This does not sound correct. I'm not aware of any late fee as you've described in this scenario. I have the same Comcast 'triple play' services you do, with the only difference perhaps being possible lack of premium channels. They only bill in advance for the package you are currently signed up for, which is not illegal and typical, if you compare to other services like Directv. OTOH, you *are* billed after the fact for things like PPV/On Demand movies, etc. Setting up automatic payments that don't match what you owe based on such usage patterns could potentially draw a late fee however.
FWIW, my dad's older Directv receiver changed channels as fast as my Comcast HD DVR box. I can't imagine the newer ones would be any different with better hardware under the hood/faster processors/etc.
Thx for the reply. My detailed Comcast invoice when I can get one in writing list a late fee of 7.00$ up from 5.00 six months ago. Billing in advance is NOT "typical". Note your electric bill or water bill from your utility companies. Comcast bills one month in advance!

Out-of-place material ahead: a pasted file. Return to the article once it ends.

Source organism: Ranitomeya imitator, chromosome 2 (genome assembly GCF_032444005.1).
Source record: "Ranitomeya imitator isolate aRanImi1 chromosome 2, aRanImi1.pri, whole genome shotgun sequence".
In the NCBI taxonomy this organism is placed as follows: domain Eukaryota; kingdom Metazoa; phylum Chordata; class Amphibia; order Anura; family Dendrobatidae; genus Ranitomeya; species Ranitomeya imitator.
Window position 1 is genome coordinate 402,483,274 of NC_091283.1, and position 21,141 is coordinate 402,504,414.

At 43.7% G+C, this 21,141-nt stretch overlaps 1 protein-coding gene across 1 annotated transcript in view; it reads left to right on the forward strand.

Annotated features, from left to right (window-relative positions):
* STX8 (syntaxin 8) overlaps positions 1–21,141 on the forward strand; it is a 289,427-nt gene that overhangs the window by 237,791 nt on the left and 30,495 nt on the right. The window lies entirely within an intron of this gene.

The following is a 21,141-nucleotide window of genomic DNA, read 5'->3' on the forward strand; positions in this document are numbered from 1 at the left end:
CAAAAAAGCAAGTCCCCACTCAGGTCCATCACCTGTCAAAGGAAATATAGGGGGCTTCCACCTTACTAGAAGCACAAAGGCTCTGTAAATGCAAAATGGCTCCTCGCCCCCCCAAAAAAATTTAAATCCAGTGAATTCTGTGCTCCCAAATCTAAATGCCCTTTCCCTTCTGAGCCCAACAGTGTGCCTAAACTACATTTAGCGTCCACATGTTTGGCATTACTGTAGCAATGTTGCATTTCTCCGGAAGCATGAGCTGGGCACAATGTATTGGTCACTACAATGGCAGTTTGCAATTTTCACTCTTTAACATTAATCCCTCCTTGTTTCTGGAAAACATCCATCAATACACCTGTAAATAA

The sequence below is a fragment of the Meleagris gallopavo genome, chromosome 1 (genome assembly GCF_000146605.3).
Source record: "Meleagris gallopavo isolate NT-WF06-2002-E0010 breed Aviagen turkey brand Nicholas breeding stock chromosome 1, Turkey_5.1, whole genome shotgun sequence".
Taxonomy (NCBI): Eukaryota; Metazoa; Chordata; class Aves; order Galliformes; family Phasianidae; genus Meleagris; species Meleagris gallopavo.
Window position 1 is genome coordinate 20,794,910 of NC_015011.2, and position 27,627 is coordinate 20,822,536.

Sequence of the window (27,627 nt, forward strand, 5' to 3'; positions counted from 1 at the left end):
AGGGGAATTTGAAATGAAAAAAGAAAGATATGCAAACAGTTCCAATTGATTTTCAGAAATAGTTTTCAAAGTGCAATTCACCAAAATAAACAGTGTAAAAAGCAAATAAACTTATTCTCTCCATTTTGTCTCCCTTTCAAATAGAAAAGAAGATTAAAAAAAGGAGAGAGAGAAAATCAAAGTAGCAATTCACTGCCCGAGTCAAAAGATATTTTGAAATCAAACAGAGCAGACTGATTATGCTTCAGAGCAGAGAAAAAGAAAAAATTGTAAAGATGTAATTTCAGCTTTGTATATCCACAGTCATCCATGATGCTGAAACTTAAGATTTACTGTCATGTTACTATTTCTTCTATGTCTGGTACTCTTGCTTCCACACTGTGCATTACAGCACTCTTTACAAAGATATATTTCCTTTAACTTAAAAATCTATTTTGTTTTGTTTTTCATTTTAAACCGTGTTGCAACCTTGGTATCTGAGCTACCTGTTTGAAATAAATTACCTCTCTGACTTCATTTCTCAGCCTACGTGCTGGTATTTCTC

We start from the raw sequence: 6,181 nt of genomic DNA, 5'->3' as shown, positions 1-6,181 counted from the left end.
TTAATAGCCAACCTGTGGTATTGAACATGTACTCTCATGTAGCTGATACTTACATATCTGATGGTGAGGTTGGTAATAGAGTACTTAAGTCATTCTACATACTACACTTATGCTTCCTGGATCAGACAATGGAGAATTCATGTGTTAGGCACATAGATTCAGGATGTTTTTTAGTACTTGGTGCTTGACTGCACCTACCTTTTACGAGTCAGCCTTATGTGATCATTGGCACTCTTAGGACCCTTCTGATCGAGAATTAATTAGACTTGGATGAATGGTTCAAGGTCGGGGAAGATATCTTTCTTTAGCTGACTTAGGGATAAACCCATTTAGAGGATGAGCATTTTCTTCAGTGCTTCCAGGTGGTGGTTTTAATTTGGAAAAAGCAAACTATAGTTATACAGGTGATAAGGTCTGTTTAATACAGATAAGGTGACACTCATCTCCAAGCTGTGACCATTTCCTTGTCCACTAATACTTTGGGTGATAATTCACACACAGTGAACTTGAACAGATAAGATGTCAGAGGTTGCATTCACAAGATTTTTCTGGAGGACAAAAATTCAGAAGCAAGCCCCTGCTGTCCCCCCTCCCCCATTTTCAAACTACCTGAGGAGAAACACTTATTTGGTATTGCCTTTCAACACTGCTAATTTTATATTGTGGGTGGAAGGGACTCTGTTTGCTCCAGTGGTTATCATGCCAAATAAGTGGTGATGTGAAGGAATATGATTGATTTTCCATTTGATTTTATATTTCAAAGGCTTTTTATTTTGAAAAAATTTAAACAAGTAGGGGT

Want to get away from Comcast ASAP & good news from you on same surf speed. Hope it works out.
Thx again for the response.
Think about it- water not the same
Even if you had good testing equipment, there would be no way you could use the *exact* amount of water or electricity per month. In this sense, there's no way you could be billed correctly like Satellite or Cable can since they aren't measuring a quantity other than the exceptions of PPV/On Demand I've Listed. ATT wireless & Verizon also bill one month in advance- it's nothing particular unique anyway.
Also keep in mind they often are passing along higher prices set by the networks they buy content from. Your local governing bodies also set up such cable franchise agreements. Being proactive in the local/village politics can at least help you stay in the know for upcoming developments.
Definitely true with service changes